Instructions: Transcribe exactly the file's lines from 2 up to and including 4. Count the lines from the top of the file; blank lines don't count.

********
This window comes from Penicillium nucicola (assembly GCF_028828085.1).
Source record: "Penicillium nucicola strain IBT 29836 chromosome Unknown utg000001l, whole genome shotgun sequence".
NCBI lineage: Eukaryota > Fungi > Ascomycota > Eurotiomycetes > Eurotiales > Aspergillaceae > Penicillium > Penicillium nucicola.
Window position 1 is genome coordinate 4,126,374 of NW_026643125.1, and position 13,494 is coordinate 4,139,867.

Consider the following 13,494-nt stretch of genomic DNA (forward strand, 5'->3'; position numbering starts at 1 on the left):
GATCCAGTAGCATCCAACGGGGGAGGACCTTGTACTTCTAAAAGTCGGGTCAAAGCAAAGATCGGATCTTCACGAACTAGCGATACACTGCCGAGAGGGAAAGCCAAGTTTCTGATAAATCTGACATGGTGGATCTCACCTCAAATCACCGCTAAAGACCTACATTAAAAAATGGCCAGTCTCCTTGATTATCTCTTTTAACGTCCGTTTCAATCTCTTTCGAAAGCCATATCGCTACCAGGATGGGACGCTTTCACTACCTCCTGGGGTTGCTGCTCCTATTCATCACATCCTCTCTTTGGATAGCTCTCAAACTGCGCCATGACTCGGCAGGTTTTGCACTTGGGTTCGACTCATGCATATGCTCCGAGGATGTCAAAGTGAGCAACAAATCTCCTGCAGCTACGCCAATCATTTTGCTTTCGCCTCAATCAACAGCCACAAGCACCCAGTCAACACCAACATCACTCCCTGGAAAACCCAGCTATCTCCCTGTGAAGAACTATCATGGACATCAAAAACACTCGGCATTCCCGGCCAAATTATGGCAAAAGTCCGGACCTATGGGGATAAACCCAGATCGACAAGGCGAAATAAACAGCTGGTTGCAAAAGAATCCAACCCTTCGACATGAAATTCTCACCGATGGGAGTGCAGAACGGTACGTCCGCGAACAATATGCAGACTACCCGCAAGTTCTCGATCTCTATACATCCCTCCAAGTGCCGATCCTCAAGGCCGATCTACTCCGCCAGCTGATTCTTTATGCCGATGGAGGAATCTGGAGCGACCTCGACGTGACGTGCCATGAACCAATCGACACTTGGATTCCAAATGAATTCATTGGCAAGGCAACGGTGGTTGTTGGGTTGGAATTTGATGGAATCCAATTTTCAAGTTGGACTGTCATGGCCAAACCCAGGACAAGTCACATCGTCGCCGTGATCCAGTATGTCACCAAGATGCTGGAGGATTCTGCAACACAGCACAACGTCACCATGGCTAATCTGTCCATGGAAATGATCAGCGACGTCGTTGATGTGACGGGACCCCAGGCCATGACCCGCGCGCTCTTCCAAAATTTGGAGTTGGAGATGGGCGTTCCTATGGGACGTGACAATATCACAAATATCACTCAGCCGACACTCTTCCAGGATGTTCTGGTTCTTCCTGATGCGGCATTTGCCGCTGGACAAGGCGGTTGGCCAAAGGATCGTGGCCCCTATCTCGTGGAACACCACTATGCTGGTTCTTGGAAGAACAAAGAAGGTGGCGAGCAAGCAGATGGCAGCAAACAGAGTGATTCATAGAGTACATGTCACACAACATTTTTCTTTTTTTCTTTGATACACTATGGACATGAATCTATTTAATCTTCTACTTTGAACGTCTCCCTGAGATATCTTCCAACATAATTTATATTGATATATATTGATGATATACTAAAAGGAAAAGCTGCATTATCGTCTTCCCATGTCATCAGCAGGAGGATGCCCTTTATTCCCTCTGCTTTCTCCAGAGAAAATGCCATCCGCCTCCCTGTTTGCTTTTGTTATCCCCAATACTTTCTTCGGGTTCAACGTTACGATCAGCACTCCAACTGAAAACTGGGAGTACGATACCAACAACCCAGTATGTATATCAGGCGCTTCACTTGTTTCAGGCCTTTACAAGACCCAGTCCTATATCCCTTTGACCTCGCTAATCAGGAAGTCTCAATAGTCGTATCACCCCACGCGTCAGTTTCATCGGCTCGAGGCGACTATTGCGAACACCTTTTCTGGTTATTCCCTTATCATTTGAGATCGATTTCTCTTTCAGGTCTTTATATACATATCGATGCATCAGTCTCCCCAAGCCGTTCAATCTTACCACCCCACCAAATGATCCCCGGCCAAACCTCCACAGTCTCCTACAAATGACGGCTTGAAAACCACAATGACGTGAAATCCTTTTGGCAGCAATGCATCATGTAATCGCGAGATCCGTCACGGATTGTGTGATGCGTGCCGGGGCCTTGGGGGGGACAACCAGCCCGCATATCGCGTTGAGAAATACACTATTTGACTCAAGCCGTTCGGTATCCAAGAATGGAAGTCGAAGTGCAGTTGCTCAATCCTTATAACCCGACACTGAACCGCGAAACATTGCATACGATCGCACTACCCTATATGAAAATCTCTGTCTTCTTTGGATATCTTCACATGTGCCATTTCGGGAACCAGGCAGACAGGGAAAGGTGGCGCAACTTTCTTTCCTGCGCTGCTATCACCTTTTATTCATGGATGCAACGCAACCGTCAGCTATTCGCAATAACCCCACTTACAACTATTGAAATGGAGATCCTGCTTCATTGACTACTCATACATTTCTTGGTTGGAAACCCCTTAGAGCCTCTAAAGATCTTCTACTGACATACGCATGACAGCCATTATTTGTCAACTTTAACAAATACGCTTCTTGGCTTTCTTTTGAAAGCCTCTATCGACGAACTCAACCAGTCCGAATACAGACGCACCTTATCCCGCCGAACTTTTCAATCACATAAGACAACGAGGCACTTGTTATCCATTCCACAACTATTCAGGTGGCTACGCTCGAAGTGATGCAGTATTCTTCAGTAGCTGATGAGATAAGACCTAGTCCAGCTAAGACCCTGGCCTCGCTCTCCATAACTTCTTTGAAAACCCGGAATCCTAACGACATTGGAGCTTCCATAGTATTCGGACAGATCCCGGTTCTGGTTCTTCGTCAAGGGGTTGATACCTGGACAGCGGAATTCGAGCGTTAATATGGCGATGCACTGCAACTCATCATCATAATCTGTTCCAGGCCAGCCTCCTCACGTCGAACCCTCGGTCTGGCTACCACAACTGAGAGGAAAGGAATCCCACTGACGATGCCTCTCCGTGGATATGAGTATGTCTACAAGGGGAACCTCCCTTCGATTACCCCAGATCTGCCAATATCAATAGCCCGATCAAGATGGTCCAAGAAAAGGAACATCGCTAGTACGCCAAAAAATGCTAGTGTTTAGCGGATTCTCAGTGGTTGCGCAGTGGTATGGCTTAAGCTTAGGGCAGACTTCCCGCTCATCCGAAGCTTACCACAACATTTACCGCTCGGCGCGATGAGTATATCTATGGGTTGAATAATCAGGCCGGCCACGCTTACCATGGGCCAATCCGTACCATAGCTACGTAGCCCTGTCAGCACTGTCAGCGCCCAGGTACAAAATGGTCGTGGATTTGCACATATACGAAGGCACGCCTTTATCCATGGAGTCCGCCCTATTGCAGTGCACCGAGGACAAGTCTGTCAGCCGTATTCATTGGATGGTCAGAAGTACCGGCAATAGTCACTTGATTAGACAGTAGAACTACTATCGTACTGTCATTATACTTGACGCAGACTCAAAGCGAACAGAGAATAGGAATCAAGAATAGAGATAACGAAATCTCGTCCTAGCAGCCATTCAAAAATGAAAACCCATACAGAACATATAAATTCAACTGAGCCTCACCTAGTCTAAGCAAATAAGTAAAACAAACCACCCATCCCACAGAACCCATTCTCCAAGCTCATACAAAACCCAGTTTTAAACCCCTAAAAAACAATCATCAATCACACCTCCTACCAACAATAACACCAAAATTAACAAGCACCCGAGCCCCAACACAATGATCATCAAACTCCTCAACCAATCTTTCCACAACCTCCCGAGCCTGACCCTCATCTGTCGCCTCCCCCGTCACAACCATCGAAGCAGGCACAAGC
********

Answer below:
Source record: "Penicillium nucicola strain IBT 29836 chromosome Unknown utg000001l, whole genome shotgun sequence".
NCBI lineage: Eukaryota > Fungi > Ascomycota > Eurotiomycetes > Eurotiales > Aspergillaceae > Penicillium > Penicillium nucicola.
Window position 1 is genome coordinate 4,126,374 of NW_026643125.1, and position 13,494 is coordinate 4,139,867.